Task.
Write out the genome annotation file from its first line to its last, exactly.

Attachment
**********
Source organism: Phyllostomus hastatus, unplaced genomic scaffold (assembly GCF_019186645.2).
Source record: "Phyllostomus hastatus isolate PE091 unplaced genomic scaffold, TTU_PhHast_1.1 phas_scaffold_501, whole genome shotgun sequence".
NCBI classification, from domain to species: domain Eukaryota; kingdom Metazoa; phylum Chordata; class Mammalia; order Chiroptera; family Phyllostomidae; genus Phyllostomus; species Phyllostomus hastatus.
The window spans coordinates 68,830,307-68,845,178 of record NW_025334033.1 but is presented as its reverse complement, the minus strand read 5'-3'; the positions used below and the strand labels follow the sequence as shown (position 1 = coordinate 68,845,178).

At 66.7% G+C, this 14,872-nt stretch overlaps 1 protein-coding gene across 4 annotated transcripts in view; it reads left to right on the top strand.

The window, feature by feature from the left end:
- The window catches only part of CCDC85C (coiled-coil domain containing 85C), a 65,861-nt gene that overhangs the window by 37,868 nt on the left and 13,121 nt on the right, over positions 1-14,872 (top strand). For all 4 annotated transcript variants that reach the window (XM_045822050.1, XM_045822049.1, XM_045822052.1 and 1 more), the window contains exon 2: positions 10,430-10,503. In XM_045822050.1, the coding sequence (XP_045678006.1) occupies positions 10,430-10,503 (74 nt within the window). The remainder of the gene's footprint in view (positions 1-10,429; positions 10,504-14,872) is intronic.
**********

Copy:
Source organism: Phyllostomus hastatus, unplaced genomic scaffold (assembly GCF_019186645.2).
Source record: "Phyllostomus hastatus isolate PE091 unplaced genomic scaffold, TTU_PhHast_1.1 phas_scaffold_501, whole genome shotgun sequence".
NCBI classification, from domain to species: domain Eukaryota; kingdom Metazoa; phylum Chordata; class Mammalia; order Chiroptera; family Phyllostomidae; genus Phyllostomus; species Phyllostomus hastatus.
The window spans coordinates 68,830,307-68,845,178 of record NW_025334033.1 but is presented as its reverse complement, the minus strand read 5'-3'; the positions used below and the strand labels follow the sequence as shown (position 1 = coordinate 68,845,178).

At 66.7% G+C, this 14,872-nt stretch overlaps 1 protein-coding gene across 4 annotated transcripts in view; it reads left to right on the top strand.

The window, feature by feature from the left end:
- The window catches only part of CCDC85C (coiled-coil domain containing 85C), a 65,861-nt gene that overhangs the window by 37,868 nt on the left and 13,121 nt on the right, over positions 1-14,872 (top strand). For all 4 annotated transcript variants that reach the window (XM_045822050.1, XM_045822049.1, XM_045822052.1 and 1 more), the window contains exon 2: positions 10,430-10,503. In XM_045822050.1, the coding sequence (XP_045678006.1) occupies positions 10,430-10,503 (74 nt within the window). The remainder of the gene's footprint in view (positions 1-10,429; positions 10,504-14,872) is intronic.